Natural conditions of Polissya determine the main directions of economical activity as well as the specific character of development of cultural and daily life sphere. Ukrainian Polissya is a flat plain with minor eminences. In the region of Podilska eminence absolute heights reach 210 m and more. Among lowland plains of the south of Polissya there are isolated hills and eminences, Ovrutsky ridge (316 m) being the most noticeable among them. Hills and swells with the height of 10-20 m alternate with river valleys.
The climate is moderately continental, with warm damp summer and mild cloudy winter.
Rivers of Ukrainian and Byelorussian Polissya (with wide valleys and swamped floodplains) belong to the basin on the Dnieper river. The largest among them are Dnieper, Pripyat, Desna, Goryn, Styr, Teteriv, Uzh, Oster, Berezyna, Ubort, Pina. Lakes are an integral part of Polissya's landscape.
Forests also are a characteristic feature of Polissya's landscape. Forest types depend on soils and the terrain features. On the specified territory they cover an area over 2,5 million hectares. The main wood species are pine-tree (57,4%), oak (20,6%), birch (10,2%), black alder, hornbeam.
Polissya's vegetation is extremely rich and various. There are approximately 100 species of medical herbs, 90 species of vitaminous plants, over 90 species of plants used as dyestuff. A considerable number of melliferous plants (approximately 200) contributed to development of beekeeping.
Polissya's fauna is also colorful. There are over 60 known species of mammals (from among 100 species distributed in Ukraine), 276 species of birds (from among 350), over 30 species of fish. No doubt, it has a profound influence upon economical activity of the population. Polissya's natural conditions and resources historically were very important for settling and life of local population.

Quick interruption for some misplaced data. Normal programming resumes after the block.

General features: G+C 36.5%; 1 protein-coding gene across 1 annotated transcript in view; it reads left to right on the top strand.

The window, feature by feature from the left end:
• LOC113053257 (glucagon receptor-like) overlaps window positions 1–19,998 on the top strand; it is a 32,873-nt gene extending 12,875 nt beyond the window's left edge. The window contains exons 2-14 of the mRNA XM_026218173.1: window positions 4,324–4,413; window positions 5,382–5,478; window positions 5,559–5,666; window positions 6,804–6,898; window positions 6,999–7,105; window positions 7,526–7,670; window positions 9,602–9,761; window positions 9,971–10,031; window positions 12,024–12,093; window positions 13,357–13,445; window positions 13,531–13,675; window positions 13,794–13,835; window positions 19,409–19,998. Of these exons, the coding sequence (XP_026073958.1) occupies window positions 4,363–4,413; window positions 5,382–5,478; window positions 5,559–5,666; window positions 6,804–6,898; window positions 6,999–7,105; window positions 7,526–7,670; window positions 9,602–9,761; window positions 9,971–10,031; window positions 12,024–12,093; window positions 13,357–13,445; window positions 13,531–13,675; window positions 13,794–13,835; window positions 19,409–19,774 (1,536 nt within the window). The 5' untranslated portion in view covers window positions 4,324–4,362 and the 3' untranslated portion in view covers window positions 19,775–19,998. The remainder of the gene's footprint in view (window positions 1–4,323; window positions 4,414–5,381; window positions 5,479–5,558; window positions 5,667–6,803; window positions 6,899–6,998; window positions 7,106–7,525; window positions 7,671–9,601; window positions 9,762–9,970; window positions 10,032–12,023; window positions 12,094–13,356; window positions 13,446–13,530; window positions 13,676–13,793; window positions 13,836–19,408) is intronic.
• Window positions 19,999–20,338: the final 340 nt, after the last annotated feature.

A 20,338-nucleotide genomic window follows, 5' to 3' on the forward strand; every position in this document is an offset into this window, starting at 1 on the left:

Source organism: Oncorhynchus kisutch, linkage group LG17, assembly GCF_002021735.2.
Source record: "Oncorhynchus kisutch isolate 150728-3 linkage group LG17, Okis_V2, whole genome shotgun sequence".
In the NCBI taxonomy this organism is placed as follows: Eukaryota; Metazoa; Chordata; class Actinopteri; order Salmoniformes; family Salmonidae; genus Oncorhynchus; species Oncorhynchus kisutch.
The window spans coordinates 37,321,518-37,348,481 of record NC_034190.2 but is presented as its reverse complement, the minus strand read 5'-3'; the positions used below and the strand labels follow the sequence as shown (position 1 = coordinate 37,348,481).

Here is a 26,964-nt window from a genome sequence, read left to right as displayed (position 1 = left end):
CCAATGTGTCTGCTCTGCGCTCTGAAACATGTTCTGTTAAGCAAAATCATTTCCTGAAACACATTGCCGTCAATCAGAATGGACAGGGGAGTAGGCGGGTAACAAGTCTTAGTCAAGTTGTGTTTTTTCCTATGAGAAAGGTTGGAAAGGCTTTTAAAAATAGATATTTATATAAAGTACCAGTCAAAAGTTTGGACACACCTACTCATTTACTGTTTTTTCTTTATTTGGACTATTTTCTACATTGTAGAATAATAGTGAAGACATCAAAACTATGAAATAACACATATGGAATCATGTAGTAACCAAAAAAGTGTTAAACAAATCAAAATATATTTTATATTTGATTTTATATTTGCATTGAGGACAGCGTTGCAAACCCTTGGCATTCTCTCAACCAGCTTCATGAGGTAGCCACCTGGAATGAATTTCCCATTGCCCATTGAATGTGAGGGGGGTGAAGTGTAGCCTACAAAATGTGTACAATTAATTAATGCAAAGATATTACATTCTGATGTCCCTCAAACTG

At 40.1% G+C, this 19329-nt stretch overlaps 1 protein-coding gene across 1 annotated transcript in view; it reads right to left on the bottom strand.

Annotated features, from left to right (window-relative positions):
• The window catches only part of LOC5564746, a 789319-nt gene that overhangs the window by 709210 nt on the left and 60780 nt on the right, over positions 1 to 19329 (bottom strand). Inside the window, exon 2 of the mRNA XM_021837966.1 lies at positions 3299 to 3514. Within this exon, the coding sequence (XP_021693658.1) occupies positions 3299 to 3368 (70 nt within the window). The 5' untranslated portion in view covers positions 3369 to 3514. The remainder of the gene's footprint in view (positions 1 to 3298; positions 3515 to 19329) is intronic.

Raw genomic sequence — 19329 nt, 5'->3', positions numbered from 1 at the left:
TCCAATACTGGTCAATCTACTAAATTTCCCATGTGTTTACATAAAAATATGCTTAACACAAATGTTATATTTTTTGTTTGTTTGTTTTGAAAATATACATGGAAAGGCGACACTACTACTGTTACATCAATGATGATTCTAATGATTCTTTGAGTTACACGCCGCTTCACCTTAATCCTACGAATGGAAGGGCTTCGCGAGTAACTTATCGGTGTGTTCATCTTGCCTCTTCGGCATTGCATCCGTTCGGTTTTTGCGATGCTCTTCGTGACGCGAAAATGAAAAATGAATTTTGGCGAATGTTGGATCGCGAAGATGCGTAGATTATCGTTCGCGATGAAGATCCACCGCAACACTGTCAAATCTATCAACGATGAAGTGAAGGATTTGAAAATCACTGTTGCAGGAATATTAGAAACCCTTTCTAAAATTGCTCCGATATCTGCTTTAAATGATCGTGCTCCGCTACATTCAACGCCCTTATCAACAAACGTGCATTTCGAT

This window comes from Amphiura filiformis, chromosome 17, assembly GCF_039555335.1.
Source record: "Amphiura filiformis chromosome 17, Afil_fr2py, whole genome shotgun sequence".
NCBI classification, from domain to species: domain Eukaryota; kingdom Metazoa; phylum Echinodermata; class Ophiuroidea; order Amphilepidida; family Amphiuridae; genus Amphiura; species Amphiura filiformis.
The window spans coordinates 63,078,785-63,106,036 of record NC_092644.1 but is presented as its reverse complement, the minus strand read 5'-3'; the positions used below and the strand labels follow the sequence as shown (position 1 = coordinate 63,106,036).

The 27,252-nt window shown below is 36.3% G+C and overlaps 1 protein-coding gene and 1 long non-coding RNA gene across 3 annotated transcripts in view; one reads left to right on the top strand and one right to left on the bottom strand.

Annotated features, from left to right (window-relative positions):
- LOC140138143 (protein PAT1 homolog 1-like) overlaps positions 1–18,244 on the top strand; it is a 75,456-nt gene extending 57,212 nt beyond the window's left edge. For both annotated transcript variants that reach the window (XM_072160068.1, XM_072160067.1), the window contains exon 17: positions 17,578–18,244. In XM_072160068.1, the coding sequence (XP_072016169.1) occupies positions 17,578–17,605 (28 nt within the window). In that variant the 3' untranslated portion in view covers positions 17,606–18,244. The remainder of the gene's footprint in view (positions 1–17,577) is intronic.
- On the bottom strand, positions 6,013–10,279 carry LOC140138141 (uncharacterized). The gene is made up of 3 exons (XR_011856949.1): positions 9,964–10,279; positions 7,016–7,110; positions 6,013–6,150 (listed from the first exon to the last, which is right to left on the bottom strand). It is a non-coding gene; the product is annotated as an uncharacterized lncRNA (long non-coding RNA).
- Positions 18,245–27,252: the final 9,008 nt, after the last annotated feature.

The Slavs appeared on the territory of Polissya on the break of a new era due to complicated ethnolinguistic and anthropological processes, which had an influence on formation of the anthropological composition of that region.
Bunak V. reckons the population of Ukrainian Polissya and regions to the south of it among the Carpathian-Dnieper type, which is very close to the Byelorussians, but in comparison with the Byelorussians it has darker pigmentation, narrower cheekbones, narrower and more prominent nose. The well-know Ukrainian anthropologist V. Dyachenko reckons the population of Ukrainian Polissya among the Volyn and Polissya variants of the Central Ukrainian complex. According to his opinion, the Volyn variant includes population of Volyn oblast, southern part of Rivne oblast, northern regions of Ternopil and Lviv oblasts. The scientist emphasizes that this complex of features is very close to the Central Ukrainian one, but in comparison to it has lesser body length, greater rate of straight nose ridge, massive frontal bone and retreating forehead, absence of additional mongoloid features observed in the Central Ukrainian variant.